File:Walt Whitman - George Collins Cox - Original LoC scan.tiff

From Wikimedia Commons, the free media repository
Jump to navigation Jump to search
Original file(3,042 × 3,858 pixels, file size: 33.58 MB, MIME type: image/tiff)


English: American poet Walt Whitman. This image was made in 1887 in New York, by photographer George C. Cox. The image is said to have been Whitman's favorite from the photo-session; Cox published about seven images for Whitman, who so admired this image that he even sent a copy to the poet Tennyson in England. Whitman sold the other copies.[1]
This image is available from the United States Library of Congress's Prints and Photographs division under the digital ID ppmsca.07549.
This tag does not indicate the copyright status of the attached work. A normal copyright tag is still required. See Commons:Licensing for more information.

العربية | čeština | Deutsch | English | español | فارسی | suomi | français | עברית | magyar | italiano | македонски | മലയാളം | Nederlands | polski | português | português do Brasil | русский | slovenčina | slovenščina | Türkçe | українська | 中文 | 中文(简体)‎ | 中文(繁體)‎ | +/−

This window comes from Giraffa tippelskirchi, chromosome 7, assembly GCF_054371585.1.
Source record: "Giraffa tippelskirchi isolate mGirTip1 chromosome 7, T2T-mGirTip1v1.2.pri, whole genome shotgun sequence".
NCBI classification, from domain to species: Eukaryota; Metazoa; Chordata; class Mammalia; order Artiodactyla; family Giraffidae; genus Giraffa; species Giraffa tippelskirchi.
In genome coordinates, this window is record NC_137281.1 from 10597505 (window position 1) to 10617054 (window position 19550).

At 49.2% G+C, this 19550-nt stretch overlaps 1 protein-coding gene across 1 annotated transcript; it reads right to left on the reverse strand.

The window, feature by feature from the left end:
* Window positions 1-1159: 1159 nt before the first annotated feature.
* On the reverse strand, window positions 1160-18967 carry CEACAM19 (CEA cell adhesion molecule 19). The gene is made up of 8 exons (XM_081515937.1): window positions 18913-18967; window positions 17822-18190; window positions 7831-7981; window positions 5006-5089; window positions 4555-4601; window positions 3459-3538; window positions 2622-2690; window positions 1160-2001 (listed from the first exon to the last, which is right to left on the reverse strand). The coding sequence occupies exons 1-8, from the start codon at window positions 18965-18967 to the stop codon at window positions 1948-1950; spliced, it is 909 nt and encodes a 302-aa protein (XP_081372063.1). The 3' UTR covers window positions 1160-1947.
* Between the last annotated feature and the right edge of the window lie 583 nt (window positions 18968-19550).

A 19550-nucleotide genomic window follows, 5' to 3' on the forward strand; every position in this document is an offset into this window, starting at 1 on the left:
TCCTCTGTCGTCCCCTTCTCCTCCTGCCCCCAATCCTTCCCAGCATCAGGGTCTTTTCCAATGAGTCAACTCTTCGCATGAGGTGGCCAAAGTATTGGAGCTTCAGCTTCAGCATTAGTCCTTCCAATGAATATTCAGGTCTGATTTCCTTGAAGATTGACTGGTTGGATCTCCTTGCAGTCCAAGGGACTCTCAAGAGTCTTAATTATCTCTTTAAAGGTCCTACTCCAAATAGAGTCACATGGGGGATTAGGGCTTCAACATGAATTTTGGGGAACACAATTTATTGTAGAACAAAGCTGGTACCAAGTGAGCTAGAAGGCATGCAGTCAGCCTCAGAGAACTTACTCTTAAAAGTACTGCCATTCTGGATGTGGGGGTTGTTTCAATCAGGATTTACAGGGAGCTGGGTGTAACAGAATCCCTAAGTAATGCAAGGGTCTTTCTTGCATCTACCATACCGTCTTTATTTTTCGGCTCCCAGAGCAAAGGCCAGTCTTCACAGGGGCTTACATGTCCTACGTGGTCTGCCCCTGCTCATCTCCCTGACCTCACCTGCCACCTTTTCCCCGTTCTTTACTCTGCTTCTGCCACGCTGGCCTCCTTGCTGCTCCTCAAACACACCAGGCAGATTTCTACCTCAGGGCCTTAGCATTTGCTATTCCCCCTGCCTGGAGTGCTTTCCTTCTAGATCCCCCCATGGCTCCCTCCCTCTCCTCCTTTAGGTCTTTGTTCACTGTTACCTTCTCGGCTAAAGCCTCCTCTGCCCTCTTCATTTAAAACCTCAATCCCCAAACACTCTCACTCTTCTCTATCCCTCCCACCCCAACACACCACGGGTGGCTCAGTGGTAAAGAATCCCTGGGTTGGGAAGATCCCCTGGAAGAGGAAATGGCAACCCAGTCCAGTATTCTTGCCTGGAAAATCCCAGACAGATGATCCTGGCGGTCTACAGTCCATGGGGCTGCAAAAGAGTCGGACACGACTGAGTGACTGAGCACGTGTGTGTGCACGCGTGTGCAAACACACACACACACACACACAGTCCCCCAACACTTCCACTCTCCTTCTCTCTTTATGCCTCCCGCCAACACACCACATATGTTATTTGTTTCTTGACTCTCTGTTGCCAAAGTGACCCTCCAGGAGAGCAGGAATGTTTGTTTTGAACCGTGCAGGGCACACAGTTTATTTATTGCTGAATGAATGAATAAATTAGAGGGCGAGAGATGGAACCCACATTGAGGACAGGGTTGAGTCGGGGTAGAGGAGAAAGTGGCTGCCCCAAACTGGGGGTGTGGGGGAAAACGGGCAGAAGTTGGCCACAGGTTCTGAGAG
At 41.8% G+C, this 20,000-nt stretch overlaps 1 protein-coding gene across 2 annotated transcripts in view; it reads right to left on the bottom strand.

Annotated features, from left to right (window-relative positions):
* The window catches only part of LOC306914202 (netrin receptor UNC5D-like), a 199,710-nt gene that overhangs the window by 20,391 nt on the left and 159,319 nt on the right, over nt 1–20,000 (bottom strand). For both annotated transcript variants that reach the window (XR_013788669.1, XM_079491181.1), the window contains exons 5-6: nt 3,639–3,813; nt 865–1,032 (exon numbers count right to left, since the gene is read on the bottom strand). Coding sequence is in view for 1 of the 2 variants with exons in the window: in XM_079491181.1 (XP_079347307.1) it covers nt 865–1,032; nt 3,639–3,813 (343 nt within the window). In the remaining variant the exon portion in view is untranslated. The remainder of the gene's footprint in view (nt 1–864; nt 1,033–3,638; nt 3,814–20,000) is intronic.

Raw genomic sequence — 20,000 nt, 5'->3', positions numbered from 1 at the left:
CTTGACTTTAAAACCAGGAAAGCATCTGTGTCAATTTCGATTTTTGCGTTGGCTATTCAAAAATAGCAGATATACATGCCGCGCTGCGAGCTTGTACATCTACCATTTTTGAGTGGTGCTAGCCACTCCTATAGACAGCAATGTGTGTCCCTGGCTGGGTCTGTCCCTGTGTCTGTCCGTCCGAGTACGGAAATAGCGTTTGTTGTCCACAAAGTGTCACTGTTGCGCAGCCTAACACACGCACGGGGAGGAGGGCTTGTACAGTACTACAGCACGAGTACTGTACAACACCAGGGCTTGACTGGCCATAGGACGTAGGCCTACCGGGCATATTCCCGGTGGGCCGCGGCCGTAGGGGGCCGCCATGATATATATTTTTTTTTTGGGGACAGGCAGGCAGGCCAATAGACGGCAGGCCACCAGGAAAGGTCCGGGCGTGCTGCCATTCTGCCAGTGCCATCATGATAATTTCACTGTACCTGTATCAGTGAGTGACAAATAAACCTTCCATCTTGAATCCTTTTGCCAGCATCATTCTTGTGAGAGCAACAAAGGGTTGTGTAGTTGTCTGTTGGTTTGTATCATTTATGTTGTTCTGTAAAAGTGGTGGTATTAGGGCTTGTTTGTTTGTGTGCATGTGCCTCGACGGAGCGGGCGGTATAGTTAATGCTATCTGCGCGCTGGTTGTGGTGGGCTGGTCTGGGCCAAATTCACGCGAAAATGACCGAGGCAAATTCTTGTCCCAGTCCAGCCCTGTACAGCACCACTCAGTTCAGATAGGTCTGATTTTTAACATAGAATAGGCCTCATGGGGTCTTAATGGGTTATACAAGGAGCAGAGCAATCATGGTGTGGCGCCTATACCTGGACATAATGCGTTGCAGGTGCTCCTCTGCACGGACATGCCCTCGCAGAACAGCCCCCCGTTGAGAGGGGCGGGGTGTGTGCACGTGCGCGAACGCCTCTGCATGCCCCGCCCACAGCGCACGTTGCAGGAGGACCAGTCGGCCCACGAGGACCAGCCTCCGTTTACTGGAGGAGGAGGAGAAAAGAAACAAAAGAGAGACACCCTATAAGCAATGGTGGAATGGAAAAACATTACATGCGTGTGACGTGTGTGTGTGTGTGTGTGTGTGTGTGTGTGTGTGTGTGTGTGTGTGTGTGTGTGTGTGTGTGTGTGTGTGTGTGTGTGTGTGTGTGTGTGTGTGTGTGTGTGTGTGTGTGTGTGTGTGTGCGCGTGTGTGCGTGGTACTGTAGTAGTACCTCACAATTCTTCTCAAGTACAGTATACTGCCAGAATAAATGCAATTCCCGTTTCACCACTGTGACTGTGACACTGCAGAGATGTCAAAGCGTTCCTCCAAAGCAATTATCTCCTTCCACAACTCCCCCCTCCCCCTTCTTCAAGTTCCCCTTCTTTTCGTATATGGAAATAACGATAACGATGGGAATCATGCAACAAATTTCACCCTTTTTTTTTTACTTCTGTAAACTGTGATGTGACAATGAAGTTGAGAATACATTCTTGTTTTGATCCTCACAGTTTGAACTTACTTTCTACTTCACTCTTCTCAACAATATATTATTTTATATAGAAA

(Reusing this file)
Public domain
This work is in the public domain in the United States because it was published (or registered with the U.S. Copyright Office) before January 1, 1923.

Public domain works must be out of copyright in both the United States and in the source country of the work in order to be hosted on the Commons. If the work is not a U.S. work, the file must have an additional copyright tag indicating the copyright status in the source country. PD-1923Public domain in the United States//
Other versions


  1. Kaplan, Justin () [] "Burial House" in Walt Whitman: A Life, New York: HarperCollins, pp. pp. 38–39 Retrieved on . ISBN: 0060535113. “During one brief visit to New York, for his Lincoln lecture in April 1887, Whitman made an appointment with Augustus Saint-Gaudens, sat for a portrait by the painter Dora Wheeler, a friend of the Gilders, and was photographed at the Broadway studio of George C. Cox. He liked one of Cox's portraits so much that he titled it "The Laughing Philosopher," sent an autographed copy to Tennyson, and put other copies on sale to supplement his income.”

File history

Click on a date/time to view the file as it appeared at that time.

current01:41, 12 July 2013Thumbnail for version as of 01:41, 12 July 20133,042 × 3,858 (33.58 MB)Adam Cuerden (talk | contribs)User created page with UploadWizard
  • You cannot overwrite this file.

The following page links to this file: